Chris Packham is stepping down as a TV presenter. Read the full story about his decision on the website.

One of the UK’s highest profile nature presenters has revealed he is at a career crossroads, as he tries to determine the best use of his time to save the planet.

For nearly 40 years, Chris Packham has fronted TV shows about wildlife, beginning his career in children’s TV, and now being touted as a natural successor to pioneering presenter Sir David Attenborough.

Now Packham has made a documentary with Channel 4 called, provisionally, Is It Time to Break the Law? and he told the UK’s Guardian newspaper that, personally, he remains unsure of the answer, as any criminal record would bring his high-profile BBC career – and huge platform – to an end.

Packham said: “I would lose my voice immediately if I went to prison. I would also lose part of my mind, if not all of it, because that environment is not suitable for someone like myself. I’ve always been terrified of prisons.” [Packham was diagnosed with autism in his forties, he is now 62.]

“So is going to prison the right thing to do? There are people who would argue that that would be a big step, it would send a message, the whole Mandela thing. I’m not comparing myself to Mandela, but you know what I mean. Symbolically those sorts of things can be very powerful. But is that the best use of Chris Packham, or is it coming up with other imaginative ways of keeping the message in the public domain?… I’m not saying it might not happen at some point.”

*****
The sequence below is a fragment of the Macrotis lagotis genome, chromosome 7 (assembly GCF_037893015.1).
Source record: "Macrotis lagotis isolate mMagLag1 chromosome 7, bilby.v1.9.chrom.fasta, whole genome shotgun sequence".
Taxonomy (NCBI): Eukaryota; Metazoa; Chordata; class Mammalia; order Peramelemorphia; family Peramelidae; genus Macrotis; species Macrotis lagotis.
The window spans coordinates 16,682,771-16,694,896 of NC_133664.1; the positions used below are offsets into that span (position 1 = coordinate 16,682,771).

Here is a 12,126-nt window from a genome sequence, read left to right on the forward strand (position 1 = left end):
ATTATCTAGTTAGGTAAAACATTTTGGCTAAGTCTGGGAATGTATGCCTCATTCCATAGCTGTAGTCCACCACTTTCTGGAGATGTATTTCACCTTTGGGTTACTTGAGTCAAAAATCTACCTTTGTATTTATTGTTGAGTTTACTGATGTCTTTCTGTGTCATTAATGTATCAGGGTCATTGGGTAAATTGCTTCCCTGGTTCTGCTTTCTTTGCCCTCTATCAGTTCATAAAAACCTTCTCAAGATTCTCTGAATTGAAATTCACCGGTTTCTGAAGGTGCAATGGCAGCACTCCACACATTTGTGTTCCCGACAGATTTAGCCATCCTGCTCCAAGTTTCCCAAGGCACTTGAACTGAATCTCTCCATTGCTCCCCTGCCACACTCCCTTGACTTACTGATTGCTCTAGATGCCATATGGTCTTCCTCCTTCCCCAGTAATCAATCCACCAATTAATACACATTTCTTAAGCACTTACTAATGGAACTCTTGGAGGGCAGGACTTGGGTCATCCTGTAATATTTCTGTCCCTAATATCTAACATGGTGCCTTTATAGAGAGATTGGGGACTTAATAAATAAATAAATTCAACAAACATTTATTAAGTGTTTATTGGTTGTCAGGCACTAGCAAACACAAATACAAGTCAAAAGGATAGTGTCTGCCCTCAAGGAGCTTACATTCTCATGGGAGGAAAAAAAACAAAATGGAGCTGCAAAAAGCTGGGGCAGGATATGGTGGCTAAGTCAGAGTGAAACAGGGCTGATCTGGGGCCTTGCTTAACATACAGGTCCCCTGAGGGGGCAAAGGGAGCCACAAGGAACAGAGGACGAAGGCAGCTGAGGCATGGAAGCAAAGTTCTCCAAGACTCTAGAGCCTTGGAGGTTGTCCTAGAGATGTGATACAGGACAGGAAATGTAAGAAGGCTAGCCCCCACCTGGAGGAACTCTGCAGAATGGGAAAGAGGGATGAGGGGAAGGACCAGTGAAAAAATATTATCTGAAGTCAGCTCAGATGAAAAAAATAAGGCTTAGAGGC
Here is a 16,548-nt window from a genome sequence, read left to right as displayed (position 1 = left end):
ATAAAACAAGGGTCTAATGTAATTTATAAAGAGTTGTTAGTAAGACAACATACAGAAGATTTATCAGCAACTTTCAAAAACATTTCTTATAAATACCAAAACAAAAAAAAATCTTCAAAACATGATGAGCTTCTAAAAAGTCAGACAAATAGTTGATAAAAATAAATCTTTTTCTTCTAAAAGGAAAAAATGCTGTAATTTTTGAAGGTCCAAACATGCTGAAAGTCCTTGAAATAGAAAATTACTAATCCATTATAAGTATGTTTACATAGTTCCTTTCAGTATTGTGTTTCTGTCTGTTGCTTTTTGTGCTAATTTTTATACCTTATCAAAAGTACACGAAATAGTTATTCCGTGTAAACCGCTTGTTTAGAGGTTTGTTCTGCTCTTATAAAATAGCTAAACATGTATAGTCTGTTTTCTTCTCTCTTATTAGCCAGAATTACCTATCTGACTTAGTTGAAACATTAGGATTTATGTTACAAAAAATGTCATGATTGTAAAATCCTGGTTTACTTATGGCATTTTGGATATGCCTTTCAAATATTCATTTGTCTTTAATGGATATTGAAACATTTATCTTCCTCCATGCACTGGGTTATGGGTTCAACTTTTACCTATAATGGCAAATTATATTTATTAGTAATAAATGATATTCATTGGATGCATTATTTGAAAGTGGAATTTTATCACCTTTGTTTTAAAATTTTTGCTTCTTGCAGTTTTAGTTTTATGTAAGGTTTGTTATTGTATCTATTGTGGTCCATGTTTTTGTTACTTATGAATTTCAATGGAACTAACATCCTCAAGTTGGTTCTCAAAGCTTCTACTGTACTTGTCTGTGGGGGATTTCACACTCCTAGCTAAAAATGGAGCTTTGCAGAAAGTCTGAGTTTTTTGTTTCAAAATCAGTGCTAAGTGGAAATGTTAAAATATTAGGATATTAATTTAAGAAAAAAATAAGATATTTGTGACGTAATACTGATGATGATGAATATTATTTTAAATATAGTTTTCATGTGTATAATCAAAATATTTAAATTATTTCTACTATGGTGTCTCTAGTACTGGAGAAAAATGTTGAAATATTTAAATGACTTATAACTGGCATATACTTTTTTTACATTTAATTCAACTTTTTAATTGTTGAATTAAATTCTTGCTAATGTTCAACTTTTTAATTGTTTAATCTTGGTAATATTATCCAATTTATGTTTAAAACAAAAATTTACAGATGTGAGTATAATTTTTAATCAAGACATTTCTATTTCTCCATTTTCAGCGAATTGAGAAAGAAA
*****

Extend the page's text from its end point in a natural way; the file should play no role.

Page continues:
There is no mistaking Packham’s sincerity on the issue, as he continued:

“I need to be more active. I’m 62 years old, I’m running out of time, I’ve got to try to alleviate some of the grotesque guilt I carry for our generation not having done the work early enough. I can’t help but feel a degree of personal responsibility.”

Although still debating the issue himself, Packham has shown his support for activists arrested and jailed for their protests in recent times. He told The Guardian he had visited Marcus Decker in prison, following Decker’s arrest with Morgan Trowland for scaling the Queen Elizabeth Bridge to the east of London and unfurling a Just Stop Oil banner. Under public nuisance orders, both were given jail sentences. Packham told The Guardian:

“Marcus got two years and seven months, and Morgan got three years. Outrageously draconian sentences.”

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